Florence survivors: NC grandmother, grandchildren safe at last
Ms. “JS,” 67, is a Carteret County, N.C., woman rearing her four grandchildren since her daughter’s death in a car accident several years ago.
One grandchild has special needs, with numerous health issues from a seizure disorder that has caused him to be developmentally delayed.
This family was managing – until powerful Hurricane Florence bore down on the Carolinas in 2018. They were forced to evacuate.
The slow-moving storm caused widespread catastrophic wind and water damage. When JS (who asked that her full name not be used) finally returned home with the children, they found the home severely damaged from a failed roof and a tree landing on the home.
Their home was unlivable.
Things got worse before they got better. The family was forced to rent a home JS could not afford: $950 a month on less than $1,000 monthly income. Understandably, JS fell behind on the rent.
Enter the Carteret Long-Term Recovery Alliance.
The support of a $5,000 UCC disaster long-term recovery grant “enabled us to set up our office with computers, printers and supplies,” said the Rev. Robbie C. Phillips, the alliance’s disaster recovery director.
$5,000 might not sound like much, considering disaster’s enormous toll. But it’s precisely this small, undesignated grant that helps long-term recovery grants pay for office essentials and “open up shop” to help connect disaster survivors to resources for recovery.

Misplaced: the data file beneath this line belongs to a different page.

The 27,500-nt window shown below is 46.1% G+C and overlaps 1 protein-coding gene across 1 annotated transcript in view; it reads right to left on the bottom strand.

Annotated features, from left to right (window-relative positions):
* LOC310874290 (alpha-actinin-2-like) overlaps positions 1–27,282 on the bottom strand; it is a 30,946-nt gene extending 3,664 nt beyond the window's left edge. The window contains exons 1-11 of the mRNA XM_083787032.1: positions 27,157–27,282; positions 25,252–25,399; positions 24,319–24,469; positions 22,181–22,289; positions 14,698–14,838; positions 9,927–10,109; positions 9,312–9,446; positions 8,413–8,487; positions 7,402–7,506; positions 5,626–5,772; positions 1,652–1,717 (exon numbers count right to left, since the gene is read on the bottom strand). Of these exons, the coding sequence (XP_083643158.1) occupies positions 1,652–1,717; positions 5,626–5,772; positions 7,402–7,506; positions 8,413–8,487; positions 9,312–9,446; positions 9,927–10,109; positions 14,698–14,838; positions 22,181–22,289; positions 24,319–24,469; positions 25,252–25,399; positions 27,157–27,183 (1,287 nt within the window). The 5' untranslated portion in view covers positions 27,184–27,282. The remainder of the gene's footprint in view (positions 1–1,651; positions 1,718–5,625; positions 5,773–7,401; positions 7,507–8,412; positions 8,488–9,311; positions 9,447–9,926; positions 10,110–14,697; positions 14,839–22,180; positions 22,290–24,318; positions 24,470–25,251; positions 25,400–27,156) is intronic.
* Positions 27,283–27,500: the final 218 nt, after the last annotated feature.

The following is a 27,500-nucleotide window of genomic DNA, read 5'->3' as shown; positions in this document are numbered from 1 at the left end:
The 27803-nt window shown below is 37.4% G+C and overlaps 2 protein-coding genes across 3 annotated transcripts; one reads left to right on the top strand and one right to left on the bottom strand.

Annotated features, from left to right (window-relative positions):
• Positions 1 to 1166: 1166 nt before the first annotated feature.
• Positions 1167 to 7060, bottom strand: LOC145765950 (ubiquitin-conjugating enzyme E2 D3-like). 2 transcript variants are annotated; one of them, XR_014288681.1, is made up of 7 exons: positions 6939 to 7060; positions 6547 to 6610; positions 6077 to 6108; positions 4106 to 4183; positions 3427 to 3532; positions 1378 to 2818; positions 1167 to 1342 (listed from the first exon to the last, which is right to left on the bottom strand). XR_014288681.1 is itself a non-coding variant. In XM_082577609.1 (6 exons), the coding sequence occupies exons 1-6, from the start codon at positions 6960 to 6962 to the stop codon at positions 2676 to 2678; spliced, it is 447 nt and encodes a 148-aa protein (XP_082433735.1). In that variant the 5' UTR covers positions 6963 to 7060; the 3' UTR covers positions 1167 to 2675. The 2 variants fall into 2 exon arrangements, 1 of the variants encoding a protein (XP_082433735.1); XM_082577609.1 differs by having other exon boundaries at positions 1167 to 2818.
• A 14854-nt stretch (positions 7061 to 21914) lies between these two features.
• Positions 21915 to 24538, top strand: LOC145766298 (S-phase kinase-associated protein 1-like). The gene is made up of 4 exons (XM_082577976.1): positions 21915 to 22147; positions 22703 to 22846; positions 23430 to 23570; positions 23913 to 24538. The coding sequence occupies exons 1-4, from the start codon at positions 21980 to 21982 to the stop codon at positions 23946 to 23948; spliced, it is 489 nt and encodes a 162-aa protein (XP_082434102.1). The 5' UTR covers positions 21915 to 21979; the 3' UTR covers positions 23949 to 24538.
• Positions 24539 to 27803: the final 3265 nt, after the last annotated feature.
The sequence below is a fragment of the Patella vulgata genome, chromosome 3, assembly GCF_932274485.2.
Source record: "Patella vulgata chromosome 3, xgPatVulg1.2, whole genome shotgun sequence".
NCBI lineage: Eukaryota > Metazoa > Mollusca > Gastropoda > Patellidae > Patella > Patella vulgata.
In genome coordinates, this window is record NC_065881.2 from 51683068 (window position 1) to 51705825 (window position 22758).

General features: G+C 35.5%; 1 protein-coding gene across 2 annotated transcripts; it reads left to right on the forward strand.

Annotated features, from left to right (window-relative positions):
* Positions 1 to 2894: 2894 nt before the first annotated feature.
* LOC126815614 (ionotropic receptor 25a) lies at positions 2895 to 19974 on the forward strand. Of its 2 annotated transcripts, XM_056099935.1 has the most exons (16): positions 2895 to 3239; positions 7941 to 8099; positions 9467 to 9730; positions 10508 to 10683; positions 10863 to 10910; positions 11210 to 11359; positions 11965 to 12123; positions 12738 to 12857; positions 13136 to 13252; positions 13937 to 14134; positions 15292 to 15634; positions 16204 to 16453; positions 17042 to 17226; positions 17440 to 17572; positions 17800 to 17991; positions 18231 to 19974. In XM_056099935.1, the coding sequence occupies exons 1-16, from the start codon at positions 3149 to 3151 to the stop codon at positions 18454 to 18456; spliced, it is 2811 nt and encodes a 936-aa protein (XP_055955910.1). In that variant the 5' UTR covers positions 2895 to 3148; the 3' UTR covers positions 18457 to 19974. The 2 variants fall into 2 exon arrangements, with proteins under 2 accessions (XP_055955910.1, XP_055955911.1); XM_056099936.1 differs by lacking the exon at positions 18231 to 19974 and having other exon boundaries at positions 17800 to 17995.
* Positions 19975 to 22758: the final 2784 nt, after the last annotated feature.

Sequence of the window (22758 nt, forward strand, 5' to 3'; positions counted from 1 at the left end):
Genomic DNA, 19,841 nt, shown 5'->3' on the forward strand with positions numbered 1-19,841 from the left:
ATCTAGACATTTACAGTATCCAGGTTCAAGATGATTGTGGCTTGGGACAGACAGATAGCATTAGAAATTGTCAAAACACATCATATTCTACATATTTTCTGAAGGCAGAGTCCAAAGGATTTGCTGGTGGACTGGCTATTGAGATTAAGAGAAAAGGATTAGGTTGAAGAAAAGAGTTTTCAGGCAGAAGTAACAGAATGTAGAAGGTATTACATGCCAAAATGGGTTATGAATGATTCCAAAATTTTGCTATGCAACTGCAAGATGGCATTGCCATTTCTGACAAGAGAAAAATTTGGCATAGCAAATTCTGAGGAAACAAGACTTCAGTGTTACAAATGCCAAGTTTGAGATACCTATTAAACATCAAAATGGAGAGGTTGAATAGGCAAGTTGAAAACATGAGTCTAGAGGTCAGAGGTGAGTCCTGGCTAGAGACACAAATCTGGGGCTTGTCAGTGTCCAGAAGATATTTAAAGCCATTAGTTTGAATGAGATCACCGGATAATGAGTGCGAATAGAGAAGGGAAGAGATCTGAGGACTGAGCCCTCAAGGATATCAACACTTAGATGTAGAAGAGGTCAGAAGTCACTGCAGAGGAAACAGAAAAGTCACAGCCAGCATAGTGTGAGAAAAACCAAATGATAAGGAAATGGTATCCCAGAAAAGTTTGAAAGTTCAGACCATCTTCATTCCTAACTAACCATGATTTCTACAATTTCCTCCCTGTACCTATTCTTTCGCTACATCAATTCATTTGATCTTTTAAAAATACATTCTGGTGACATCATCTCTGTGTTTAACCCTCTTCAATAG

Phillips confirmed, “The office gave us stable visibility in the community and enabled us to work hard on projects, “including restoration of JS and family to safe, sanitary and secure housing.”
Phillips recounted that the alliance got involved with JS when she was three months behind on her rent. The alliance worked with such partners as the Salvation Army and Catholic Charities to get her rent and utilities up to date.
“We then went to work on finding a partner who was willing to work on repairs to the home. It was quickly determined to be a total loss and the best way forward for JS and her grandchildren was to demo the family home and place a mobile home on her property.
The alliance additionally worked with local partners to provide new furniture, bathroom and kitchen supplies along with linens and towels, Phillips said, adding that the alliance has remained in contact and has provided the family with several food gift cards around the holidays and because of the COVID pandemic.
To date, the Carteret Long-Term Recovery Alliance has completed 35 projects similar to JS’s in partnership with a range of national and local organizations.
“It is our greatest pleasure to help families,” Phillips said. “We give God all the glory and are grateful for all of God’s faithful and obedient servants who support our local efforts. Thank you, UCC, for helping our organization help families like Ms JS!!! God Bless.”
Photo courtesy Carteret, N.C., Long-Term Recovery Alliance.
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